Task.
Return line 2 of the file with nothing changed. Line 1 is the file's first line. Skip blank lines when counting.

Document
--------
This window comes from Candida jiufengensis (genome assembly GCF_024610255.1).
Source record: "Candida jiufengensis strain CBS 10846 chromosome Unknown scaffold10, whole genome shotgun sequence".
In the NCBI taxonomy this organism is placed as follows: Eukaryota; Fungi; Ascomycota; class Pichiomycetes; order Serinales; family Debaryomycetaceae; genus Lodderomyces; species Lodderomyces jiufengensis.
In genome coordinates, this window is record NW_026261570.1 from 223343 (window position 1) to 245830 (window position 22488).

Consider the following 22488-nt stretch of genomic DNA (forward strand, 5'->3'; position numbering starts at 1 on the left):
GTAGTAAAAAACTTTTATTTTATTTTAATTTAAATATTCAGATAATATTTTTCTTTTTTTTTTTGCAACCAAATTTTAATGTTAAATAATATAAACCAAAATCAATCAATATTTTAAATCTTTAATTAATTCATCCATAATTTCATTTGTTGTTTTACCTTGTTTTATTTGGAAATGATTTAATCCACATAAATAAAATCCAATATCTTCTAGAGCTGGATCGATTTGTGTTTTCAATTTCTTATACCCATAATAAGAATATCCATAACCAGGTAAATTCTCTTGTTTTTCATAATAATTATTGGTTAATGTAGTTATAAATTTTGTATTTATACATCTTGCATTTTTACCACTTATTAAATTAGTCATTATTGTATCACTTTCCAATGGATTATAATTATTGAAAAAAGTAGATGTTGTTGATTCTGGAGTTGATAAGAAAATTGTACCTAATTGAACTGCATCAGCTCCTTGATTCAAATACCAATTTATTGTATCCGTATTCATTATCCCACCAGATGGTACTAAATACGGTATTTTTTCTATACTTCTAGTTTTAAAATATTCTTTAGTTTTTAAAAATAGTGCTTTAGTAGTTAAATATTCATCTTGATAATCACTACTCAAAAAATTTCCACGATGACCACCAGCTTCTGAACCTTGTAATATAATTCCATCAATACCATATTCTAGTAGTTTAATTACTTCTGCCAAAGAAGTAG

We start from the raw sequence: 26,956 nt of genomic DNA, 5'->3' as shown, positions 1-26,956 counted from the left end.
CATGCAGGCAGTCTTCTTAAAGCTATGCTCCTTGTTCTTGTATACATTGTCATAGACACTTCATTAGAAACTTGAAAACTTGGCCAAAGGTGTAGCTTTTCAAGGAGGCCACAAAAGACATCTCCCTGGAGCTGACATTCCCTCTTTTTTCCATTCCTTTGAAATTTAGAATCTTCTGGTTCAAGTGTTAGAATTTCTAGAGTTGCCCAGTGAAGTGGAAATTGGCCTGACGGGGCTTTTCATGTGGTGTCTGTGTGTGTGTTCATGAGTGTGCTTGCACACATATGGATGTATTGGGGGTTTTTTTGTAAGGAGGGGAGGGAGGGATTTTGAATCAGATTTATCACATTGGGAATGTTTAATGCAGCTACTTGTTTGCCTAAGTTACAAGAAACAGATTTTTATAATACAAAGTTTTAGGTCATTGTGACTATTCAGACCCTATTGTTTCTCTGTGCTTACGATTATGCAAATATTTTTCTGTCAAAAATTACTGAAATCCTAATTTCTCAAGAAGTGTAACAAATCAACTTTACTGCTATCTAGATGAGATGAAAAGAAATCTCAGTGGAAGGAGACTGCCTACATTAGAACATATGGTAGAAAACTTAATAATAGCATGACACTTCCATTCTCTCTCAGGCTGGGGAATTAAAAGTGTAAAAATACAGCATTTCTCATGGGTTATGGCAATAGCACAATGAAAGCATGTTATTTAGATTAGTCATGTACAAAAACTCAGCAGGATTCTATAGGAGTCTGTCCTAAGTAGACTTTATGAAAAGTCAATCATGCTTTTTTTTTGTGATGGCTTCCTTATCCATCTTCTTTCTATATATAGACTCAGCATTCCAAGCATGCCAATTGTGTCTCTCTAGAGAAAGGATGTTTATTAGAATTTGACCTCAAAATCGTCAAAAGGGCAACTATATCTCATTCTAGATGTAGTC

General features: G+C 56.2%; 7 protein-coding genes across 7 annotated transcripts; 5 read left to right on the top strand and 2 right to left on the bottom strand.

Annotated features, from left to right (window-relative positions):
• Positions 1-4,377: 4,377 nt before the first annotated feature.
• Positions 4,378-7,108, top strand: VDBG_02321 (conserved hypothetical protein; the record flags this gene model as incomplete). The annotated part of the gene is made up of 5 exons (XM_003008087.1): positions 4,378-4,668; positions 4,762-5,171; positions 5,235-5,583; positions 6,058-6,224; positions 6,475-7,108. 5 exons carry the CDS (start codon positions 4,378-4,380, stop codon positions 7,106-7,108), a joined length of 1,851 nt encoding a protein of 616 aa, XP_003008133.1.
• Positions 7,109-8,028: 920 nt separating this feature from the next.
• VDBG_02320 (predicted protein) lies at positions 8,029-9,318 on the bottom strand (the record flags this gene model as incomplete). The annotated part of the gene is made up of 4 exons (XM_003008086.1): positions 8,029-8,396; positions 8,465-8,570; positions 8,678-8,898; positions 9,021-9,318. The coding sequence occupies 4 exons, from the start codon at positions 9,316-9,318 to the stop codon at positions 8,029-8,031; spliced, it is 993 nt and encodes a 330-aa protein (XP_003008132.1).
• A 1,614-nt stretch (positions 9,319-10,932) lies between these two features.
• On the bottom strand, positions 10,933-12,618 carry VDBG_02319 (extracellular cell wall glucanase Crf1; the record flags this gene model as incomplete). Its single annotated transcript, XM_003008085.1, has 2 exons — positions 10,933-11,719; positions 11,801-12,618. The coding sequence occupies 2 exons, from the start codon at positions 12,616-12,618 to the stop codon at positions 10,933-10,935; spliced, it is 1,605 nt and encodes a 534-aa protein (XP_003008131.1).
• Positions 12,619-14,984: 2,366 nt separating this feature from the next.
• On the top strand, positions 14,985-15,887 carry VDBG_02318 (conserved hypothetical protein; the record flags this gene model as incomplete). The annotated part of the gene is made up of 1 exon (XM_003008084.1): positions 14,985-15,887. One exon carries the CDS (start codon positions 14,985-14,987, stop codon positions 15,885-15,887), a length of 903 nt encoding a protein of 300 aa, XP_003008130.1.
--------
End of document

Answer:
Source record: "Candida jiufengensis strain CBS 10846 chromosome Unknown scaffold10, whole genome shotgun sequence".